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War in Syria could cost $1.3 trillion by 2020

9 March 2016 8:32


An international charity organization says the years-long war in Syria will cost the country $1.3 trillion if the conflict lasts until 2020.

According to a 26-page report published by the children’s charity World Vision International on Tuesday, the cost of the foreign-backed militancy in the Arab country is estimated to be $275 billion since 2011, an amount which is about 150 times higher than the budget approved for the health system in Syria before the crisis.

“Even if the conflict ends this year, the cost of the conflict will grow to between $448 and $689 billion in terms of lost growth. This is 140 times the amount currently requested by UN agencies and partners to meet humanitarian needs inside Syria and almost 100 times the amount to meet Syrian refugee needs across the region,” the study, co-written by Frontier Economics, said.
The report further revealed more shocking statistics, saying about 5.7 million Syrian children were in need of “education assistance” by the end of 2015, meaning the total years in lost schooling amounted to “24.5 million years” by the end of last year.

Only 43 percent of Syrian hospitals are currently functional due to the attacks launched against them, while half of the total number certified physicians have fled the country, it further said, adding that millions of children under five “are more vulnerable than ever to physical trauma, injuries, communicable diseases and malnutrition.”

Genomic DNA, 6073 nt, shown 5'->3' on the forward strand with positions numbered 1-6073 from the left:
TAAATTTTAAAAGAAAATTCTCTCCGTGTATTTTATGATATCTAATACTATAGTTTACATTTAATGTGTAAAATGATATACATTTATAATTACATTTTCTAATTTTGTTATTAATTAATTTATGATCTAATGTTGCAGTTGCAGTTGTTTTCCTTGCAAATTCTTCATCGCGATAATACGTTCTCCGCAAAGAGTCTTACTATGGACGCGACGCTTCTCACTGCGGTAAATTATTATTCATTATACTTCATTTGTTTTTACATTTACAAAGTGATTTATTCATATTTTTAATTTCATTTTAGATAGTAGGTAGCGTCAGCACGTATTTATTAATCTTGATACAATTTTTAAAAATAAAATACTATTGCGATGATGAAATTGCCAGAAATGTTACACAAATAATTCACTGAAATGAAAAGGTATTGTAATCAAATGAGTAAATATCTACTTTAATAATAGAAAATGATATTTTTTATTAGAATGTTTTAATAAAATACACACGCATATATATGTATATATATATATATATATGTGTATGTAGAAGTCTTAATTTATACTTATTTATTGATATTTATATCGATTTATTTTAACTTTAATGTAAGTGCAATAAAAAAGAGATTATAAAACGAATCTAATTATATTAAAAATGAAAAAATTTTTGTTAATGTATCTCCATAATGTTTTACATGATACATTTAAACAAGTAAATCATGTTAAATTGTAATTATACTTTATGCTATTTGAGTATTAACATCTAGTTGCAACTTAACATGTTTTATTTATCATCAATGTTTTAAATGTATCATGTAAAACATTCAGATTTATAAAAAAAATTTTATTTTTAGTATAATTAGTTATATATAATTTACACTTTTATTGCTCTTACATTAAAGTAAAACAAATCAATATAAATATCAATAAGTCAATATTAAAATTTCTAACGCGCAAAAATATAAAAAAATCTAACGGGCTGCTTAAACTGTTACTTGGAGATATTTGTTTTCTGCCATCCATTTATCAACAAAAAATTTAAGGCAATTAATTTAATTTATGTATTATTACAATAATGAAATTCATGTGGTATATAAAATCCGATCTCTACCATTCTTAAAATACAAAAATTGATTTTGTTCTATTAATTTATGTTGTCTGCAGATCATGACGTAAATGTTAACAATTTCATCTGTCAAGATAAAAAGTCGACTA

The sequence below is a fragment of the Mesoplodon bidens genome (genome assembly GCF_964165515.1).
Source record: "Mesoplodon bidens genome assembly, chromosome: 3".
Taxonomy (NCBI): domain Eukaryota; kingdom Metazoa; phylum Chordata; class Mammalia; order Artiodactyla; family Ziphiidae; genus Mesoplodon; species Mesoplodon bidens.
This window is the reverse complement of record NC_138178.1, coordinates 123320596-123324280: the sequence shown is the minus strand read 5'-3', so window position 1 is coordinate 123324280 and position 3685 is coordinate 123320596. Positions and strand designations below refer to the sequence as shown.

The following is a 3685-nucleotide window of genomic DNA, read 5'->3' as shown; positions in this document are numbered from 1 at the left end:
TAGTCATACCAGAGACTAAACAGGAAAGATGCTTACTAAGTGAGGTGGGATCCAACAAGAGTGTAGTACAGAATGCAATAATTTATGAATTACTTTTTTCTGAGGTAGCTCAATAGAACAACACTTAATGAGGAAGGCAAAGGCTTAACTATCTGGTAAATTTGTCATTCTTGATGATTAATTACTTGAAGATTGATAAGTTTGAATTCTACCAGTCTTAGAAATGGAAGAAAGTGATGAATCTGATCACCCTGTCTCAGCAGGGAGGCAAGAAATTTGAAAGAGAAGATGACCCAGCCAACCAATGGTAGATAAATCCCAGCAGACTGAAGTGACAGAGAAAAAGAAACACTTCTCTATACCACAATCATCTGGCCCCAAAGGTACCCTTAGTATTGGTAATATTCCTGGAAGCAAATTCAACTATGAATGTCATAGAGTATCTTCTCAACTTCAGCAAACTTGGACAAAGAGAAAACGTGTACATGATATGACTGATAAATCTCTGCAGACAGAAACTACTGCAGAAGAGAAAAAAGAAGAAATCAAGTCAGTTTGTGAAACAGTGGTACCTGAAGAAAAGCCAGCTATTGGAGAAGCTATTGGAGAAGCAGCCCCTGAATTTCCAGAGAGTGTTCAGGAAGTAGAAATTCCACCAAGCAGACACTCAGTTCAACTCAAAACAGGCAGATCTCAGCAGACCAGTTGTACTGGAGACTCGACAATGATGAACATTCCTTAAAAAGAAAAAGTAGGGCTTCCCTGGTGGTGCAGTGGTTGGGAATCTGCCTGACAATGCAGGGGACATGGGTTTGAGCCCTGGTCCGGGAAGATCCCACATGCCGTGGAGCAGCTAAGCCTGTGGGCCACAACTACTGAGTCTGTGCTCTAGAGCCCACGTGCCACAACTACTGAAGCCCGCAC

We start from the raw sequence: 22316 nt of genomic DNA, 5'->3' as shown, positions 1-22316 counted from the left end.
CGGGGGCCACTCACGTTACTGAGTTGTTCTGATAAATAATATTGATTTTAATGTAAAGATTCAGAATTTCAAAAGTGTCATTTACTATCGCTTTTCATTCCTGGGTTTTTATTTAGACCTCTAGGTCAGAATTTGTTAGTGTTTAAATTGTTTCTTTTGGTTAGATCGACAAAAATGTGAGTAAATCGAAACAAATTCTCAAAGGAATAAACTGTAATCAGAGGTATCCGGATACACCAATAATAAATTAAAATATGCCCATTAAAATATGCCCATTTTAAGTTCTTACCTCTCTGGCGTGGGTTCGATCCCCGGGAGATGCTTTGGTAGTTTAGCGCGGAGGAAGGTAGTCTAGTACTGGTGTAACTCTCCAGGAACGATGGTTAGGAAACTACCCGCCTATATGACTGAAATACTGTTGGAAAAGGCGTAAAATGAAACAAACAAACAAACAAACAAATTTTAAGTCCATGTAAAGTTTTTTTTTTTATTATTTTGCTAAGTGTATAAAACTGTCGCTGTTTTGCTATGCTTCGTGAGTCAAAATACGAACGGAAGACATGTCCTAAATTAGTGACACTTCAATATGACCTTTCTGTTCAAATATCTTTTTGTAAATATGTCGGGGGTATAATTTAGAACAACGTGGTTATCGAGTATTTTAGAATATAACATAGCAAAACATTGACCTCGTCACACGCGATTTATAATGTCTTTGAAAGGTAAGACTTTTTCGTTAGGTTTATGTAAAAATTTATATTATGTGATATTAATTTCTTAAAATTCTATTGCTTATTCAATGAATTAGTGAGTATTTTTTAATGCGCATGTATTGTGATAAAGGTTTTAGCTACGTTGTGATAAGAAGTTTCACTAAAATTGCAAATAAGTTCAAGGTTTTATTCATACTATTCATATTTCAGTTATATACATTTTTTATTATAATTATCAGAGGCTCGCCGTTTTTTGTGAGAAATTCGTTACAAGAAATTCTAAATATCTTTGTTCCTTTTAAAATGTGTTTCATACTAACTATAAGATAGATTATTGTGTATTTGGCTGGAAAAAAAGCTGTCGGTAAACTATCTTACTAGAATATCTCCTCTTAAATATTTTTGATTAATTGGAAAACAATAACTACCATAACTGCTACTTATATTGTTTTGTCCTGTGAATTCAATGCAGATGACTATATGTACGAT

At least 8.2 million children inside Syria and, as refugees, across the region are experiencing displacement, interrupted schooling, broken health systems, food insecurity and limited protection from serious harm and abuse.

According to the report, the most affected country in the region from the Syrian conflict is Lebanon, whose gross domestic product (GDP) per capita is almost 23 percent lower than it would have been in the absence of the crisis.
Syria has been gripped by foreign-backed militancy since March 2011. According to a February report by the Syrian Center for Policy Research, the conflict has claimed the lives of over 470,000 people, injured 1.9 million others, and displaced nearly half of the country’s pre-war population of about 23 million within or beyond its borders.

Syria accuses Saudi Arabia, Turkey and Qatar of funding and arming terrorist groups operating inside the country.

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